In early January, the Trump administration released a bold new proposal to boost the efficiency of American business while preserving the sanctity of the U.S. environment. The initiative would streamline the currently protracted environmental impact review process by shaving as much as fifty percent off the current wait time.
Five Years and Counting
On the first day of January, 1970, President Richard Nixon signed into law the National Environmental Policy Act (NEPA). The new law required the government to conduct an assessment of the potential for adverse environmental impact on any new project taking place on federal lands. Nixon’s goal was to enact legislation that required citizens and businesses alike to stop and think about their actions before plunging ahead with any plans.
In those early days of NEPA, the entire review process took a matter of weeks. Over the years, however, a series of court cases that imposed consistently harsher regulations on the environmental impact process saw it continue to expand beyond control. Today, the average environmental impact review takes more than five years from filing to approval. That’s assuming that things don’t go wrong or that the review office in question isn’t overwhelmed or underfunded. Some environmental review processes can last as long as seven years.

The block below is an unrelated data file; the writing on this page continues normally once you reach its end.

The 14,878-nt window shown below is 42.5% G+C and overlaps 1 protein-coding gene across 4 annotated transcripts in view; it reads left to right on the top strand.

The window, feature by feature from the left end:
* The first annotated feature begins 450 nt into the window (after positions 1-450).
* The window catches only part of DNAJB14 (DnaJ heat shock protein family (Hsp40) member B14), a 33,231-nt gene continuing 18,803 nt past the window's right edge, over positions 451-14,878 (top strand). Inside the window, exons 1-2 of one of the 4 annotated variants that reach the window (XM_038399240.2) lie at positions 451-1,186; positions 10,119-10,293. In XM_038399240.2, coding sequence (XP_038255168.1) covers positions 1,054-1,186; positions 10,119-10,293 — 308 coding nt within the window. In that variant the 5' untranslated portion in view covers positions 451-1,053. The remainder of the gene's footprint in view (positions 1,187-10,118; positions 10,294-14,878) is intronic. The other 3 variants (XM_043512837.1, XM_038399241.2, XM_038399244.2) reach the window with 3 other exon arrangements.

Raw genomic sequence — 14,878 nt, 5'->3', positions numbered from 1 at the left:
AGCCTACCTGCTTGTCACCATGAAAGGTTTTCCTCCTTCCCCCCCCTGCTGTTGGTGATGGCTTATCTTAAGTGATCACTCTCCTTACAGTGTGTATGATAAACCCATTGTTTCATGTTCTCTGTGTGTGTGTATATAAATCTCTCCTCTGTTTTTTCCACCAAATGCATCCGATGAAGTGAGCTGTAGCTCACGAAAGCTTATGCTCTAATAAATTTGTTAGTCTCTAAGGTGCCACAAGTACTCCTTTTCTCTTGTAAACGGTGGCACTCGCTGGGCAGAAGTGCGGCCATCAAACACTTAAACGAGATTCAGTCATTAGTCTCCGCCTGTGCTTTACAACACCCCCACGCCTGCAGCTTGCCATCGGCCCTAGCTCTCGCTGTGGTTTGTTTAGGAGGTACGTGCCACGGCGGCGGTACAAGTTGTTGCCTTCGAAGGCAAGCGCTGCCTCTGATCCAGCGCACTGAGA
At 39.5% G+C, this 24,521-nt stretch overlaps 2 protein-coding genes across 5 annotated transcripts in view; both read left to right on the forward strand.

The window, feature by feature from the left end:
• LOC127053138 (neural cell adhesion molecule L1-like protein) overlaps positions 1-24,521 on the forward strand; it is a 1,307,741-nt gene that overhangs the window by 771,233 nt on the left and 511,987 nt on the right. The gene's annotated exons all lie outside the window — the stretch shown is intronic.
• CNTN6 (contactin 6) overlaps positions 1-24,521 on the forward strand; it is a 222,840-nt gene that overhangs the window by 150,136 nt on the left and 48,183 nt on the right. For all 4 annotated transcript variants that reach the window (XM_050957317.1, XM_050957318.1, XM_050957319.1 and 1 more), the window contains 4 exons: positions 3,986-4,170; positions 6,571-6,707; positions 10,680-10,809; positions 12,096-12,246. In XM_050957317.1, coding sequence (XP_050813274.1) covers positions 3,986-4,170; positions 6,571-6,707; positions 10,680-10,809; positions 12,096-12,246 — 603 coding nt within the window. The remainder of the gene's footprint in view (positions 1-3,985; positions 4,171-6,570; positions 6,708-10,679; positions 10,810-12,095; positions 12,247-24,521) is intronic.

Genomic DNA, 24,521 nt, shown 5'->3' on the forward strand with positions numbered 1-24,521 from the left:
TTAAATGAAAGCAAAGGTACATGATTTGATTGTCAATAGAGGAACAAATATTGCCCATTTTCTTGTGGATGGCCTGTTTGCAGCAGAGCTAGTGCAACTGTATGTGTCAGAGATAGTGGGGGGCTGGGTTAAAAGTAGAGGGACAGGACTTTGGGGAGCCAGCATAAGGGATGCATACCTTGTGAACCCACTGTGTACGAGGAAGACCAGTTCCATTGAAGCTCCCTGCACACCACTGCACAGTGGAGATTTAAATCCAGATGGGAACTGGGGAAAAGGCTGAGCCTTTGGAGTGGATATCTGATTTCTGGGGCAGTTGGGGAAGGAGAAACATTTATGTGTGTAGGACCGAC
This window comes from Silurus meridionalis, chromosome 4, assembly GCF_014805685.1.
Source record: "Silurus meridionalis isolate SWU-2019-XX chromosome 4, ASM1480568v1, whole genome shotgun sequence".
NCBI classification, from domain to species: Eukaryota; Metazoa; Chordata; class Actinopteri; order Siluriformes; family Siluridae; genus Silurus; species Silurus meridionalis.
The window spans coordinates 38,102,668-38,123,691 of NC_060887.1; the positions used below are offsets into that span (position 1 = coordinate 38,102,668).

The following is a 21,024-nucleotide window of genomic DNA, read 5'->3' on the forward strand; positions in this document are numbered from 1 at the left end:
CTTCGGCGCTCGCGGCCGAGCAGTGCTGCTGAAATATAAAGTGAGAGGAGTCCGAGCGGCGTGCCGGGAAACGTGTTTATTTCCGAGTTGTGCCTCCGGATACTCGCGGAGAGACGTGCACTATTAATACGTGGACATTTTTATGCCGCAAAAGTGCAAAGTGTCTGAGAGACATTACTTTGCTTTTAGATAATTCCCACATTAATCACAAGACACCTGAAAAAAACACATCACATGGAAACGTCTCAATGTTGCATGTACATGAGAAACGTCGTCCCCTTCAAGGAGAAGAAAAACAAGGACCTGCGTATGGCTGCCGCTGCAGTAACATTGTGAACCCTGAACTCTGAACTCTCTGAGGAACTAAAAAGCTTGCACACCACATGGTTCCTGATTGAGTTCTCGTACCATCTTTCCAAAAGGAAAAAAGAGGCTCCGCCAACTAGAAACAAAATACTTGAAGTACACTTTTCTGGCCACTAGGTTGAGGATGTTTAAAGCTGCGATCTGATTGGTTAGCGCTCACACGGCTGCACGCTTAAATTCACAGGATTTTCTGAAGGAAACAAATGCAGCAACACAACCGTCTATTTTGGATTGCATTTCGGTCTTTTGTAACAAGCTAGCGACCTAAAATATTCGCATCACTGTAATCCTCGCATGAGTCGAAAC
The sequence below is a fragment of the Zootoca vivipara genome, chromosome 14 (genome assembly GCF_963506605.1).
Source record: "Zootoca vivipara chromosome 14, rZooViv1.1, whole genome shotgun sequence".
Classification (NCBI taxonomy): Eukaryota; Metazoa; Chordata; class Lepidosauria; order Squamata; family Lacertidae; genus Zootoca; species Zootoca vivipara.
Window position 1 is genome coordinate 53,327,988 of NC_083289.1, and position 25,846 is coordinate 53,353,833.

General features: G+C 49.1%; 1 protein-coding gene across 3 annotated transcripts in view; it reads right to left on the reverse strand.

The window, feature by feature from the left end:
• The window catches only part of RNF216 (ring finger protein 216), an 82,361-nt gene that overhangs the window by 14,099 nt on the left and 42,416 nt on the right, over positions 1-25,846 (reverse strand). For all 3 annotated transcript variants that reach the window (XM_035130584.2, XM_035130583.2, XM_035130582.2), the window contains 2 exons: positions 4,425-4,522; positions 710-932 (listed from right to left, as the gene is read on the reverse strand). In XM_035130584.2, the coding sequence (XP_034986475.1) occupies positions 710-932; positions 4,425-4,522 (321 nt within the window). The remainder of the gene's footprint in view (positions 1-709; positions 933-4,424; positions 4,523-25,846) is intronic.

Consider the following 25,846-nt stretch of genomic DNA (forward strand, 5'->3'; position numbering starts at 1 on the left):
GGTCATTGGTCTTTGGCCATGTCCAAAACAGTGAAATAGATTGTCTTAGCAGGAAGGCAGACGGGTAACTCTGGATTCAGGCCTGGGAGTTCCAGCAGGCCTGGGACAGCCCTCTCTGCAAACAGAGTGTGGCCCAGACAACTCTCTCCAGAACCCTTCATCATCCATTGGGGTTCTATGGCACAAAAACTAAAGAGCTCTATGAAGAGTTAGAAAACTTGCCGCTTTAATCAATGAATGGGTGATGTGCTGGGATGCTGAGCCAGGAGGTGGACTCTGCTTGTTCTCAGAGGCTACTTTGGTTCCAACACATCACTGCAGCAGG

Maintaining an Environmental Commitment
On January 10, roughly 50 years after the legislation became law, the Trump administration suggested trimming the environmental review process down to a maximum of two years. Anti-energy protestors paint the decision as a ‘dangerous move.’ Those inside the industry, however, understand that the environmental review process has become overloaded with bureaucratic bloat.
Erik Milito, president of the National Ocean Industries Association, wrote in a statement, that NEPA, “has become associated with inherent uncertainty, prolonged project delays and stifling of investment.”
Experts, meanwhile, suggest that the environmental impact review process could easily be streamlined. Redundant and outdated procedures abound throughout the environmental impact review process and could be easily eliminated without posing a danger to the environment.
It’s also important to note that “two years” is a suggested goal, not a hard and fast rule. There was no suggestion that NEPA would have any necessary regulations removed, regardless of how much time they added to the overall process.